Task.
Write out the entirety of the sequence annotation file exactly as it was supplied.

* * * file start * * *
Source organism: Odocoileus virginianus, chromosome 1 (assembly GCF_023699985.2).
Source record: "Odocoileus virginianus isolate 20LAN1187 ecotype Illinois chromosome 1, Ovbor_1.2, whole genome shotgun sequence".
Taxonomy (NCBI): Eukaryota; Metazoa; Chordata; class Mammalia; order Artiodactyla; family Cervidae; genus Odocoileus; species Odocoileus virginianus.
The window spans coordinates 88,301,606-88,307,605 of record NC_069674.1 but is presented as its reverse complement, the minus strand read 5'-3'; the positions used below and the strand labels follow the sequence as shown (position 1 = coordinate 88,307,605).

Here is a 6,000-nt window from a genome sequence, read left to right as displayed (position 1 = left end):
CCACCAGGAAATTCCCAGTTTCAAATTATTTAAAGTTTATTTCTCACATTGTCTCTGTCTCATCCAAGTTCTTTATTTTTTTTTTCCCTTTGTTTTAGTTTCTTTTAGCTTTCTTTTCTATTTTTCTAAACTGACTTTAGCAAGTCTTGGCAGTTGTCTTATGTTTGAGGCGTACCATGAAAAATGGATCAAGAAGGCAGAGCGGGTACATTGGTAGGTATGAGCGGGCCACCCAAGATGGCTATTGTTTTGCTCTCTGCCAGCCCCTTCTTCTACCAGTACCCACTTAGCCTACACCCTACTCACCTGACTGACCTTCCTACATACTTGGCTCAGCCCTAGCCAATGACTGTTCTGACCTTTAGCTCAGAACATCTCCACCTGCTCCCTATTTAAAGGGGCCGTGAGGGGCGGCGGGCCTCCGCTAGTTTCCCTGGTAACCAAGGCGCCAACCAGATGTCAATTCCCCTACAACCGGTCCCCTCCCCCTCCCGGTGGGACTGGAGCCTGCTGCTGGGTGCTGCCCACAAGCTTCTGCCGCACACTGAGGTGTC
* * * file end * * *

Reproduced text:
Source organism: Odocoileus virginianus, chromosome 1 (assembly GCF_023699985.2).
Source record: "Odocoileus virginianus isolate 20LAN1187 ecotype Illinois chromosome 1, Ovbor_1.2, whole genome shotgun sequence".
Taxonomy (NCBI): Eukaryota; Metazoa; Chordata; class Mammalia; order Artiodactyla; family Cervidae; genus Odocoileus; species Odocoileus virginianus.
The window spans coordinates 88,301,606-88,307,605 of record NC_069674.1 but is presented as its reverse complement, the minus strand read 5'-3'; the positions used below and the strand labels follow the sequence as shown (position 1 = coordinate 88,307,605).

Here is a 6,000-nt window from a genome sequence, read left to right as displayed (position 1 = left end):
CCACCAGGAAATTCCCAGTTTCAAATTATTTAAAGTTTATTTCTCACATTGTCTCTGTCTCATCCAAGTTCTTTATTTTTTTTTTCCCTTTGTTTTAGTTTCTTTTAGCTTTCTTTTCTATTTTTCTAAACTGACTTTAGCAAGTCTTGGCAGTTGTCTTATGTTTGAGGCGTACCATGAAAAATGGATCAAGAAGGCAGAGCGGGTACATTGGTAGGTATGAGCGGGCCACCCAAGATGGCTATTGTTTTGCTCTCTGCCAGCCCCTTCTTCTACCAGTACCCACTTAGCCTACACCCTACTCACCTGACTGACCTTCCTACATACTTGGCTCAGCCCTAGCCAATGACTGTTCTGACCTTTAGCTCAGAACATCTCCACCTGCTCCCTATTTAAAGGGGCCGTGAGGGGCGGCGGGCCTCCGCTAGTTTCCCTGGTAACCAAGGCGCCAACCAGATGTCAATTCCCCTACAACCGGTCCCCTCCCCCTCCCGGTGGGACTGGAGCCTGCTGCTGGGTGCTGCCCACAAGCTTCTGCCGCACACTGAGGTGTC